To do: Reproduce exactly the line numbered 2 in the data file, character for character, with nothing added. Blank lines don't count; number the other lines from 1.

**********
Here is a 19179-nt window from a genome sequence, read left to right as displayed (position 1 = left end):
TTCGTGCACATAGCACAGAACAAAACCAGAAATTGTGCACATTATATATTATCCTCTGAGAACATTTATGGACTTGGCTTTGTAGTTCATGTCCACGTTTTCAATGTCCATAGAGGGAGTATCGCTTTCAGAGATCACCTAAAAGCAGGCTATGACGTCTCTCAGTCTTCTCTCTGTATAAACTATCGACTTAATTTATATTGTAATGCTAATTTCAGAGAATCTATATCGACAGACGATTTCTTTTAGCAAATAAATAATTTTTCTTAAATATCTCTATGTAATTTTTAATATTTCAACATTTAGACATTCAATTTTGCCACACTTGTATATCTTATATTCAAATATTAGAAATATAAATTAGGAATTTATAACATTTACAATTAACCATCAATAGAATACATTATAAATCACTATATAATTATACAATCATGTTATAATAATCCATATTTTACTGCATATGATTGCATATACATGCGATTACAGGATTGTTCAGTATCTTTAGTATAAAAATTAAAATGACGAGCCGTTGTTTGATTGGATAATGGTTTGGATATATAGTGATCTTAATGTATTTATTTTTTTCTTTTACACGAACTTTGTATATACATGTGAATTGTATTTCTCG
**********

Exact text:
TTCGTGCACATAGCACAGAACAAAACCAGAAATTGTGCACATTATATATTATCCTCTGAGAACATTTATGGACTTGGCTTTGTAGTTCATGTCCACGTTTTCAATGTCCATAGAGGGAGTATCGCTTTCAGAGATCACCTAAAAGCAGGCTATGACGTCTCTCAGTCTTCTCTCTGTATAAACTATCGACTTAATTTATATTGTAATGCTAATTTCAGAGAATCTATATCGACAGACGATTTCTTTTAGCAAATAAATAATTTTTCTTAAATATCTCTATGTAATTTTTAATATTTCAACATTTAGACATTCAATTTTGCCACACTTGTATATCTTATATTCAAATATTAGAAATATAAATTAGGAATTTATAACATTTACAATTAACCATCAATAGAATACATTATAAATCACTATATAATTATACAATCATGTTATAATAATCCATATTTTACTGCATATGATTGCATATACATGCGATTACAGGATTGTTCAGTATCTTTAGTATAAAAATTAAAATGACGAGCCGTTGTTTGATTGGATAATGGTTTGGATATATAGTGATCTTAATGTATTTATTTTTTTCTTTTACACGAACTTTGTATATACATGTGAATTGTATTTCTCG